Kai: "If I'm a machine, and Stanley is an essence meant to suffer forever, then what are you?"
              Prince: "I do not know."
              Kai: "How is it that you do not know."
              Prince: "Because no one has never asked me that question before. And so I've never thought about the answer."
              Kai: "Where did you come from?"
              Prince: "I do not know that either. I do not know when time began, but I think I have been here since the beginning."

       Who am I? Why am I here? Where did I come from? These are pretty elemental existential questions. Everyone asks them at some point in their life. Even children ask them. But its never apparently occurred to Prince who has lived thousands of lives. Nor does he ever seem to acknowledge or even understand the basic contradictions between his goals and desires. In Battle, he tells Xev:
              Prince: "I tempt those who can be tempted, and I punish those who deserve to be punished. That is my function, my occupation, my joy. What is wrong with that? I also punish some who have done nothing wrong. Who slip through the cracks. But then, no system is perfect."

       But as far as the temptation part goes, isn't that pointless. He tells elsewhere that he has never met anyone from their original lives, has never seen anyone die before. So who does he have to tempt? The denizens of Fire and Water? And aren't their fates fixed and unchangeable, unalterable, he tells us, for the rest of time? If so, what's the point? In Heaven and Hell he tells Kai:
              Prince: "My existence is simple. I make sure that those who make bad choices suffer. Nothing more. At least until you came along."
              Kai: "What do you want?"
              Prince: "What do you mean?"
              Kai: "I mean, what is it that you want. You try to destroy both fire and water. Yet you say you want to rule both of them."
              Prince: "I want to destroy the planet water. Everything else is just a game."
              Kai: "Why do you want to destroy water?"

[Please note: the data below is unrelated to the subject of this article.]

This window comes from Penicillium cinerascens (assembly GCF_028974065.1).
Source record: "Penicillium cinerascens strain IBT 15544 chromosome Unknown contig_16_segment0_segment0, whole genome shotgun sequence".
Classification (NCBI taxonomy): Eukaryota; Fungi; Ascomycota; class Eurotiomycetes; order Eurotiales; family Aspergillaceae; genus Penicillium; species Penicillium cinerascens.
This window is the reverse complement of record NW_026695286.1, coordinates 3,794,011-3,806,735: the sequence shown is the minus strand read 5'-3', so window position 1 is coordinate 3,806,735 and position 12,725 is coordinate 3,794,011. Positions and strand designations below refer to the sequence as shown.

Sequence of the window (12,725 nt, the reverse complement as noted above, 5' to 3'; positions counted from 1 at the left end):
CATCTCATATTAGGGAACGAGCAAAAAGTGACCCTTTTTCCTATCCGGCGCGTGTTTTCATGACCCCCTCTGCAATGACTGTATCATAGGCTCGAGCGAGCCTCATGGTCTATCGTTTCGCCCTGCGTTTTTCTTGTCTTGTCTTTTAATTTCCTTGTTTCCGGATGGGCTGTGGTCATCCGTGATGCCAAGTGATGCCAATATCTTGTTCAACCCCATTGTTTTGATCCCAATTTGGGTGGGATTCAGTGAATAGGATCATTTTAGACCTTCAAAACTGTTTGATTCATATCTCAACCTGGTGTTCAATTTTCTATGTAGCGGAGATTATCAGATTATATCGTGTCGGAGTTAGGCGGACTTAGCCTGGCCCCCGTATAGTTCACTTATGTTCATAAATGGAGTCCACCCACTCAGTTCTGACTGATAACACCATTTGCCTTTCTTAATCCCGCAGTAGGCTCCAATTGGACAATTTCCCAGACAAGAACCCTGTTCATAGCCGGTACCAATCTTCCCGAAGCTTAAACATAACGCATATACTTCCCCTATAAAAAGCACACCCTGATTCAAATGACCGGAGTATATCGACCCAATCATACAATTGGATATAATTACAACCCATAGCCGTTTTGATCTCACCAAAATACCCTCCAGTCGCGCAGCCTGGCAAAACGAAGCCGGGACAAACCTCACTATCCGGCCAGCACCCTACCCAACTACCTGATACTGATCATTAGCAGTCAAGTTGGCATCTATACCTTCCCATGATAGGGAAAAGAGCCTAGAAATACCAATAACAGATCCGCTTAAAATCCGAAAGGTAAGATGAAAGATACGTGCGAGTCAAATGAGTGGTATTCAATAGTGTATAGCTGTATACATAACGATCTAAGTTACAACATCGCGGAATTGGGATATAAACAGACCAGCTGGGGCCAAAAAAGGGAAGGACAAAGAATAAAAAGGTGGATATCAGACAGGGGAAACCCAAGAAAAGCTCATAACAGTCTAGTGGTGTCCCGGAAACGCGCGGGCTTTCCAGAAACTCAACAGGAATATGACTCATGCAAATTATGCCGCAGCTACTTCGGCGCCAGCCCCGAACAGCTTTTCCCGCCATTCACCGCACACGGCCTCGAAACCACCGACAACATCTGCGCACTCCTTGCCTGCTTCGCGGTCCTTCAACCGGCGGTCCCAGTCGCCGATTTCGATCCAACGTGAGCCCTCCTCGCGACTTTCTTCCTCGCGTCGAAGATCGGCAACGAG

Prince: "Because it is full of good and I'm full of bad. I think thats all there is to it. I'm not very complicated, really."

       But later, with Xev:
              790: "Blow up fire, blow the planet up."
              Prince: "Don't do that!"
              Xev: "Why not?
              Prince: "You don't want to upset the balance."
              Xev: "What balance?"
              Prince: "Everything! You don't want to be responsible for that. Just give up Xev. And when you're dead, in a minute or two, you'll be able to live a happy life, forever and ever, on the planet water."
              Xev: "Until you destroy it."
              Prince: "I've never managed to do that so far, and I never will. Unless you upset the balance."

       And in the end....
              Prince: "Balance, Xev, balance. You upset it, and I'm resetting."

       He carefully refused to recognize that destroying Water will destroy Fire as well, though Kai puts it to him plainly. And he sees no tension between the need for balance, and his desire to destroy the enemy. He is at once the preserver and enemy of that balance, but unable to perceive discord between those roles. In some ways, Prince's blasť acceptance of his role, and his lack of questioning suggests that he may actually be a tailored specimen. He may have started as a person, but he was chosen and psychically surgeried for this role as the gardeners were for theirs and the moth breeders were physically surgeried for theirs.
       Or it may be that Prince is just a monkey who's learned to manipulate the zoo a little bit, and assumes this role because he thinks of himself as king. In this respect, Duke is the second smartest monkey. Queen comes a distant third and Mantrid is in line to be a star pupil. Or perhaps they're spectacular failures, if being cleansed of memories is part of the process to hopefully allow souls to grow and evolve, then they're actually trapping themselves in a rut.
       Certainly, they don't seem all that appetising. There's Queen, bored and insane. There's Duke, with no higher goal than to replace Prince. And there's Prince, amusing himself with petty games, too stolid and unimaginative to ever look up at the sky or confront the contradictions in his life. Maybe these are simply the most incorrigible monkeys. Prince is nowhere near the 'power' he would have us believe. He rules Fire, but he admits he doesn't rule Duketown, K-Town, Girltown, Hogtown or the tunnels. His political rule is tenuous, which is the source of his problems: